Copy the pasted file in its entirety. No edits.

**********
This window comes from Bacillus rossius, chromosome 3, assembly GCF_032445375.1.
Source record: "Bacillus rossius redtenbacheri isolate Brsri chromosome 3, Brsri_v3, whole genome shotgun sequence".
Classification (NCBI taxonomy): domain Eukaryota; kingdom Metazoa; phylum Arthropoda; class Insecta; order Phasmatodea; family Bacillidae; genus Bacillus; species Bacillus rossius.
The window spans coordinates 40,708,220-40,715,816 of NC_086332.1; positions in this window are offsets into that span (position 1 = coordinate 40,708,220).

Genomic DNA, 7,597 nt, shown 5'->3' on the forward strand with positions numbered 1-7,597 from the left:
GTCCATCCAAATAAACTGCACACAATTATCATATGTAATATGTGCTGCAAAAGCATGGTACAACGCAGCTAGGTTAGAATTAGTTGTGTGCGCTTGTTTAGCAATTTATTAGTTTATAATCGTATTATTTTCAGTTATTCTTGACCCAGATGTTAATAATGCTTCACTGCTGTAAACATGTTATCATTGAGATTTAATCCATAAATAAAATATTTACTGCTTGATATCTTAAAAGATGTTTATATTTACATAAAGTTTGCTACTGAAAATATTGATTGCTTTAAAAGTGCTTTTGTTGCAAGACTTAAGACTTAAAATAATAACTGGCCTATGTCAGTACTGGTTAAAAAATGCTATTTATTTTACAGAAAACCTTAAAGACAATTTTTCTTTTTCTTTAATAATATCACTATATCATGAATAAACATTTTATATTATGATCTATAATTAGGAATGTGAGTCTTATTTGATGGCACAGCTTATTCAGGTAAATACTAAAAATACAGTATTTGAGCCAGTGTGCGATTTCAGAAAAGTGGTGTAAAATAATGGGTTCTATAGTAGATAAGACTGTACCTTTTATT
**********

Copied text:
This window comes from Bacillus rossius, chromosome 3, assembly GCF_032445375.1.
Source record: "Bacillus rossius redtenbacheri isolate Brsri chromosome 3, Brsri_v3, whole genome shotgun sequence".
Classification (NCBI taxonomy): domain Eukaryota; kingdom Metazoa; phylum Arthropoda; class Insecta; order Phasmatodea; family Bacillidae; genus Bacillus; species Bacillus rossius.
The window spans coordinates 40,708,220-40,715,816 of NC_086332.1; positions in this window are offsets into that span (position 1 = coordinate 40,708,220).

Genomic DNA, 7,597 nt, shown 5'->3' on the forward strand with positions numbered 1-7,597 from the left:
GTCCATCCAAATAAACTGCACACAATTATCATATGTAATATGTGCTGCAAAAGCATGGTACAACGCAGCTAGGTTAGAATTAGTTGTGTGCGCTTGTTTAGCAATTTATTAGTTTATAATCGTATTATTTTCAGTTATTCTTGACCCAGATGTTAATAATGCTTCACTGCTGTAAACATGTTATCATTGAGATTTAATCCATAAATAAAATATTTACTGCTTGATATCTTAAAAGATGTTTATATTTACATAAAGTTTGCTACTGAAAATATTGATTGCTTTAAAAGTGCTTTTGTTGCAAGACTTAAGACTTAAAATAATAACTGGCCTATGTCAGTACTGGTTAAAAAATGCTATTTATTTTACAGAAAACCTTAAAGACAATTTTTCTTTTTCTTTAATAATATCACTATATCATGAATAAACATTTTATATTATGATCTATAATTAGGAATGTGAGTCTTATTTGATGGCACAGCTTATTCAGGTAAATACTAAAAATACAGTATTTGAGCCAGTGTGCGATTTCAGAAAAGTGGTGTAAAATAATGGGTTCTATAGTAGATAAGACTGTACCTTTTATT